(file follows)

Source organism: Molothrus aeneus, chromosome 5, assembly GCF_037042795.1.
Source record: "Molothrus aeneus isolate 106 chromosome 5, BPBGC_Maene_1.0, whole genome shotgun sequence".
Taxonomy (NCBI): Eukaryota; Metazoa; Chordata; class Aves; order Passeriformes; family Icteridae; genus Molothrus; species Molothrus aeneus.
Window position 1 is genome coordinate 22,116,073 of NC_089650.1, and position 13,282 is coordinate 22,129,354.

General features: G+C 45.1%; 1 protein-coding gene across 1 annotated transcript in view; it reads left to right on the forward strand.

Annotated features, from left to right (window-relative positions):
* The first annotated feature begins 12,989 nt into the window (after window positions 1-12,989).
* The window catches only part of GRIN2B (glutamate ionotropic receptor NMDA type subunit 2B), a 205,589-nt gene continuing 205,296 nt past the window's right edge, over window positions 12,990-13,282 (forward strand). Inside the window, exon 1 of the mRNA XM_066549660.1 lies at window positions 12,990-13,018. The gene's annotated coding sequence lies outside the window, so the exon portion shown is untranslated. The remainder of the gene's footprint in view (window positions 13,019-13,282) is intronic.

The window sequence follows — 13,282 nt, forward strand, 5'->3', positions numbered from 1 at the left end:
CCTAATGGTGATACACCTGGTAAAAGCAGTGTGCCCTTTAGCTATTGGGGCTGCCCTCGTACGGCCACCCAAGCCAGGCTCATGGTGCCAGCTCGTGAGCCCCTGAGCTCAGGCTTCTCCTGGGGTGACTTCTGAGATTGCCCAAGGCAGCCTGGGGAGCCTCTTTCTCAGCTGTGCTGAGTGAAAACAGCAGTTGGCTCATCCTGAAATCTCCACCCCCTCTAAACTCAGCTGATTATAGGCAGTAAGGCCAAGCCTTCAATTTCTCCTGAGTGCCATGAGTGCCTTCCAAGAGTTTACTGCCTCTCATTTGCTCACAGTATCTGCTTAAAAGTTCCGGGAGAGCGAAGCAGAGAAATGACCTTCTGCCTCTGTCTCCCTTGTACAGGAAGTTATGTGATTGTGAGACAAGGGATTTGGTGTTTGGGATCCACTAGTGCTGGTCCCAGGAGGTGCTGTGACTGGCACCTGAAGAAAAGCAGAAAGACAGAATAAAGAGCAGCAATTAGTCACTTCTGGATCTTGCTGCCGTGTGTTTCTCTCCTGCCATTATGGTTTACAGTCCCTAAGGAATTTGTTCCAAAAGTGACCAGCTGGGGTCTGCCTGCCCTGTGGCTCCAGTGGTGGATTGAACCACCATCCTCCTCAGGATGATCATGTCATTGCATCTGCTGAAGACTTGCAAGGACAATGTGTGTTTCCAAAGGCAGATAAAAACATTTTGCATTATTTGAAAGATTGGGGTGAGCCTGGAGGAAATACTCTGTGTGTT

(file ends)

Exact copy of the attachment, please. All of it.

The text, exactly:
Source organism: Molothrus aeneus, chromosome 5, assembly GCF_037042795.1.
Source record: "Molothrus aeneus isolate 106 chromosome 5, BPBGC_Maene_1.0, whole genome shotgun sequence".
Taxonomy (NCBI): Eukaryota; Metazoa; Chordata; class Aves; order Passeriformes; family Icteridae; genus Molothrus; species Molothrus aeneus.
Window position 1 is genome coordinate 22,116,073 of NC_089650.1, and position 13,282 is coordinate 22,129,354.

General features: G+C 45.1%; 1 protein-coding gene across 1 annotated transcript in view; it reads left to right on the forward strand.

Annotated features, from left to right (window-relative positions):
* The first annotated feature begins 12,989 nt into the window (after window positions 1-12,989).
* The window catches only part of GRIN2B (glutamate ionotropic receptor NMDA type subunit 2B), a 205,589-nt gene continuing 205,296 nt past the window's right edge, over window positions 12,990-13,282 (forward strand). Inside the window, exon 1 of the mRNA XM_066549660.1 lies at window positions 12,990-13,018. The gene's annotated coding sequence lies outside the window, so the exon portion shown is untranslated. The remainder of the gene's footprint in view (window positions 13,019-13,282) is intronic.

The window sequence follows — 13,282 nt, forward strand, 5'->3', positions numbered from 1 at the left end:
CCTAATGGTGATACACCTGGTAAAAGCAGTGTGCCCTTTAGCTATTGGGGCTGCCCTCGTACGGCCACCCAAGCCAGGCTCATGGTGCCAGCTCGTGAGCCCCTGAGCTCAGGCTTCTCCTGGGGTGACTTCTGAGATTGCCCAAGGCAGCCTGGGGAGCCTCTTTCTCAGCTGTGCTGAGTGAAAACAGCAGTTGGCTCATCCTGAAATCTCCACCCCCTCTAAACTCAGCTGATTATAGGCAGTAAGGCCAAGCCTTCAATTTCTCCTGAGTGCCATGAGTGCCTTCCAAGAGTTTACTGCCTCTCATTTGCTCACAGTATCTGCTTAAAAGTTCCGGGAGAGCGAAGCAGAGAAATGACCTTCTGCCTCTGTCTCCCTTGTACAGGAAGTTATGTGATTGTGAGACAAGGGATTTGGTGTTTGGGATCCACTAGTGCTGGTCCCAGGAGGTGCTGTGACTGGCACCTGAAGAAAAGCAGAAAGACAGAATAAAGAGCAGCAATTAGTCACTTCTGGATCTTGCTGCCGTGTGTTTCTCTCCTGCCATTATGGTTTACAGTCCCTAAGGAATTTGTTCCAAAAGTGACCAGCTGGGGTCTGCCTGCCCTGTGGCTCCAGTGGTGGATTGAACCACCATCCTCCTCAGGATGATCATGTCATTGCATCTGCTGAAGACTTGCAAGGACAATGTGTGTTTCCAAAGGCAGATAAAAACATTTTGCATTATTTGAAAGATTGGGGTGAGCCTGGAGGAAATACTCTGTGTGTT